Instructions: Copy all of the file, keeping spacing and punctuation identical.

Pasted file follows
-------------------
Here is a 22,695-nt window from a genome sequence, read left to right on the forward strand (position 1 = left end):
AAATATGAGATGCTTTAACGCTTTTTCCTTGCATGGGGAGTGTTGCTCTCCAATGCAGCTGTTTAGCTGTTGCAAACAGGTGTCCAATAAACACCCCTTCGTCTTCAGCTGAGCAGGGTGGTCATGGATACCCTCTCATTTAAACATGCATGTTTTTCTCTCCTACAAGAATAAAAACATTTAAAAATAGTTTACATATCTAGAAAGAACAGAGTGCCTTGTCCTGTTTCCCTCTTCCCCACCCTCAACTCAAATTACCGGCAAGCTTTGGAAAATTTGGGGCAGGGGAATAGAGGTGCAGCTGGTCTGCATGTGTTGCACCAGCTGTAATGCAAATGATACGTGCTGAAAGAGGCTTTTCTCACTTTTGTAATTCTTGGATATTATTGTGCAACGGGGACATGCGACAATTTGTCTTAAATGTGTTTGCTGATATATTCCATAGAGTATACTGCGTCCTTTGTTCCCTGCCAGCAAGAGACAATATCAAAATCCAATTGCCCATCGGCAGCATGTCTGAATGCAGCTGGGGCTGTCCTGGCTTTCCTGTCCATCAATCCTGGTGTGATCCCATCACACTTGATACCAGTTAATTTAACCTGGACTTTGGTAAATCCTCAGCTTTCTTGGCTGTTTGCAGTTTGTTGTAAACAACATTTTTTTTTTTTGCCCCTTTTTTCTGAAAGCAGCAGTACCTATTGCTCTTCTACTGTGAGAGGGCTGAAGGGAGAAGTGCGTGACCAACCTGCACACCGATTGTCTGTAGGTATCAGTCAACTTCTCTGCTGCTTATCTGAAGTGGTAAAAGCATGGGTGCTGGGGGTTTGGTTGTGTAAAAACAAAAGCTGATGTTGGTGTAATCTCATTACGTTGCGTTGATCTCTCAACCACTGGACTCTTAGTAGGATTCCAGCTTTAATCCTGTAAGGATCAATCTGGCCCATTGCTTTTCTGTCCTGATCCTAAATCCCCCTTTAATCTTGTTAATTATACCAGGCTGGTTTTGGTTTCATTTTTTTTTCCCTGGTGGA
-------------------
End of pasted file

Here is a 22,695-nt window from a genome sequence, read left to right on the forward strand (position 1 = left end):
AAATATGAGATGCTTTAACGCTTTTTCCTTGCATGGGGAGTGTTGCTCTCCAATGCAGCTGTTTAGCTGTTGCAAACAGGTGTCCAATAAACACCCCTTCGTCTTCAGCTGAGCAGGGTGGTCATGGATACCCTCTCATTTAAACATGCATGTTTTTCTCTCCTACAAGAATAAAAACATTTAAAAATAGTTTACATATCTAGAAAGAACAGAGTGCCTTGTCCTGTTTCCCTCTTCCCCACCCTCAACTCAAATTACCGGCAAGCTTTGGAAAATTTGGGGCAGGGGAATAGAGGTGCAGCTGGTCTGCATGTGTTGCACCAGCTGTAATGCAAATGATACGTGCTGAAAGAGGCTTTTCTCACTTTTGTAATTCTTGGATATTATTGTGCAACGGGGACATGCGACAATTTGTCTTAAATGTGTTTGCTGATATATTCCATAGAGTATACTGCGTCCTTTGTTCCCTGCCAGCAAGAGACAATATCAAAATCCAATTGCCCATCGGCAGCATGTCTGAATGCAGCTGGGGCTGTCCTGGCTTTCCTGTCCATCAATCCTGGTGTGATCCCATCACACTTGATACCAGTTAATTTAACCTGGACTTTGGTAAATCCTCAGCTTTCTTGGCTGTTTGCAGTTTGTTGTAAACAACATTTTTTTTTTTTGCCCCTTTTTTCTGAAAGCAGCAGTACCTATTGCTCTTCTACTGTGAGAGGGCTGAAGGGAGAAGTGCGTGACCAACCTGCACACCGATTGTCTGTAGGTATCAGTCAACTTCTCTGCTGCTTATCTGAAGTGGTAAAAGCATGGGTGCTGGGGGTTTGGTTGTGTAAAAACAAAAGCTGATGTTGGTGTAATCTCATTACGTTGCGTTGATCTCTCAACCACTGGACTCTTAGTAGGATTCCAGCTTTAATCCTGTAAGGATCAATCTGGCCCATTGCTTTTCTGTCCTGATCCTAAATCCCCCTTTAATCTTGTTAATTATACCAGGCTGGTTTTGGTTTCATTTTTTTTTCCCTGGTGGA